Wolf Alice played another stunning set at Glastonbury Festival, following last year’s highly talked about set on The Park Stage, and this year they played on the prestigious Pyramid Stage. In a weird way the fact that they were playing on a stage as big as that of The Pyramid Stage filled me with an odd sense of pride and satisfaction. Wolf Alice are genuinely one of the greatest live acts I’ve ever seen (and I say this over and over) and aren’t to be missed. This set, however, was different to the many times I’ve seen them before. If you ask me, I’ll tell you their set at The Brighton Dome is one of the greatest things I’ve ever seen before (and, to this day, one of, if not, the best concert I’ve ever been to), but this was incredible again. It seemed like a weird cyclical thing. Last year, just after the release of their debut album, “My Love Is Cool”, they played Glastonbury Festival and then this year, after a whirlwind year of constant touring, almost exactly a year on from the original Glastonbury performance that sparked it all, they played the same festival on a much larger stage, with many more fans. It seems like the end of an era. Ellie (Rowsell, lead singer) was even wearing a gold dress, perhaps to symbolise the album artwork, and it felt as though they were perhaps winding down and preparing for another album- or so we can hope! The set saw guitarist Joff Oddie’s poor hand covered in blood by the end and Ellie jumped down into the crowd at the end to high five fans (and she even hugged a young fan). Their gratitude radiated through the faultless set. Ellie even stated that her and Joff had entered the annual “Emerging Talent Competition” a few years back (this “made up for it” apparently) but hadn’t been selected- look at them now! It’s incredible to think how big things have gotten for Wolf Alice. They played songs such as “You’re a Germ”, “Bros” and, latest single, “Lisbon”, as well as a few b-sides and EP tracks, such as “Blush” and (Grammy nominated) “Moaning Lisa Smile”. They’re a firm favourite at Worthy Farm and I’m sure this performance is only the start of a long stint of successful Glasto sets.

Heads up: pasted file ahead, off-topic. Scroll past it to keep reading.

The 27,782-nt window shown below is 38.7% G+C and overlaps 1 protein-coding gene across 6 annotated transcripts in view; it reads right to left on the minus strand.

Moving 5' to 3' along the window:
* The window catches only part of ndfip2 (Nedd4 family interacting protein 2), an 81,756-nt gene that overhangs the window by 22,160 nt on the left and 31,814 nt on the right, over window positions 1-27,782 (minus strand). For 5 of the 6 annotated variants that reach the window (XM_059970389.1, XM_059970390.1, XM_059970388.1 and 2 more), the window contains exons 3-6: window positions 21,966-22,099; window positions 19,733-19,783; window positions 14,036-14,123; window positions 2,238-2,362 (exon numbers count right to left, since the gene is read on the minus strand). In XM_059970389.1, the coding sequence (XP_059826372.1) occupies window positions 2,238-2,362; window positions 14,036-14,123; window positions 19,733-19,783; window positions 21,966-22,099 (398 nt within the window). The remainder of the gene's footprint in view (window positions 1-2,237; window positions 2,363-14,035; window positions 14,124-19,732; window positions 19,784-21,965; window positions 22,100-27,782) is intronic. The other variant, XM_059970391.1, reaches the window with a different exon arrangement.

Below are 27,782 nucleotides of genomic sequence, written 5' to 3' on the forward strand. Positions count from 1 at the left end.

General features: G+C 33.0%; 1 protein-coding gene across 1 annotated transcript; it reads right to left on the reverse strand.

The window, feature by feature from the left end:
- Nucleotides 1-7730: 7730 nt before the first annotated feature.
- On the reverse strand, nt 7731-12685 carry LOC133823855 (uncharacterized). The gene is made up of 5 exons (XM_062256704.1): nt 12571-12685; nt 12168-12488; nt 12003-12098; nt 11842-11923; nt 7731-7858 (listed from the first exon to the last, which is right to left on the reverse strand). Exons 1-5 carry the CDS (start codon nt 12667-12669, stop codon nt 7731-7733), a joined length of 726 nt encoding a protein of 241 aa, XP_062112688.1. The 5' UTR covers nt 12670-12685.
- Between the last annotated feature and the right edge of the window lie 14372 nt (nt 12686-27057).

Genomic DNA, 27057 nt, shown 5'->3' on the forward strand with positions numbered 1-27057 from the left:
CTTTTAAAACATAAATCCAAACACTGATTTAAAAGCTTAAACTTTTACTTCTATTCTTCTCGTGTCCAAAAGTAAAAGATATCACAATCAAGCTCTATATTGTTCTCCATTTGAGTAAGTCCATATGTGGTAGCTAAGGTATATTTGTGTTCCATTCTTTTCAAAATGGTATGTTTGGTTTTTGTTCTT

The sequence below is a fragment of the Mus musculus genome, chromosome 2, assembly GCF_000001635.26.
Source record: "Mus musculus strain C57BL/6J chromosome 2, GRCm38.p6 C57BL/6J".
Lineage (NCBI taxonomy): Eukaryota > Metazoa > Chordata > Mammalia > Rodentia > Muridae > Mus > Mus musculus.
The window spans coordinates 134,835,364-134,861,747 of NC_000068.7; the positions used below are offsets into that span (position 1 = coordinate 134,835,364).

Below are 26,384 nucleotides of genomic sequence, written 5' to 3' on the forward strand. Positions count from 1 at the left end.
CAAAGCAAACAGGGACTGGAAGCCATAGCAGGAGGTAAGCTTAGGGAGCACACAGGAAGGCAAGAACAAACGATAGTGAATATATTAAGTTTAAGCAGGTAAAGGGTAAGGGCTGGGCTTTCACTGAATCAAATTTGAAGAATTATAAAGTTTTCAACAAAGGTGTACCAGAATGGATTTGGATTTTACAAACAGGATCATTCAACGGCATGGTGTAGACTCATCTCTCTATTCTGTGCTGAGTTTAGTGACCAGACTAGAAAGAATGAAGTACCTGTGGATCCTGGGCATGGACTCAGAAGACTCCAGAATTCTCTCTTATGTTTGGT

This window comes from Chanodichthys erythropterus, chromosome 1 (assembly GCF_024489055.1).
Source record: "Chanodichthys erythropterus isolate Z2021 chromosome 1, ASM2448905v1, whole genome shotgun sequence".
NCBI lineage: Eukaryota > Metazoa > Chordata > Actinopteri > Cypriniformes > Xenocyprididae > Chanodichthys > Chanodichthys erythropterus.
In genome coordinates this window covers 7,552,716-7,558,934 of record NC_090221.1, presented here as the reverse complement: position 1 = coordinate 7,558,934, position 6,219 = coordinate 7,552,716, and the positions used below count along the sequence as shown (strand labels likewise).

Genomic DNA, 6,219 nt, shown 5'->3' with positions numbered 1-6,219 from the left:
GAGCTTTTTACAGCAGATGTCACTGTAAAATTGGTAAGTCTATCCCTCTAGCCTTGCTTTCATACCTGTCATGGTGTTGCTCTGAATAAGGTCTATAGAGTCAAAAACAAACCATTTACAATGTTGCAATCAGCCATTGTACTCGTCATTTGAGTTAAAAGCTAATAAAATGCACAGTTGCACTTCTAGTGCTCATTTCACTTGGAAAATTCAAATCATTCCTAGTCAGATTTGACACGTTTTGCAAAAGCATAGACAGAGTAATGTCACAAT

Madness managed to pull in one of the largest crowds of the weekend. It was an audience composed of all ages and provided great family entertainment- Suggs was particularly excited to see the staggered ages. It was a hit fuelled set and managed to put a smile on everyone’s faces. The band genuinely looked like they were having the time of their lives and were joined by their families on stage at the end. Madness played an array of their most popular songs, from “Baggy Trousers” and “Wings of a Dove” to “House of Fun” and “Our House”. They took a short ‘encore’, by turning round and waiting for people to clap and scream enough to warrant more songs, for they didn’t have time to go off stage, before they closed with a whole crowd sing along to “It Must Be Love”. There was also a very odd cover of AC/DC’s “Highway to Hell” and an emotional Bowie tribute with a cover of “Kooks”. The set was hilarious, fun and family friendly.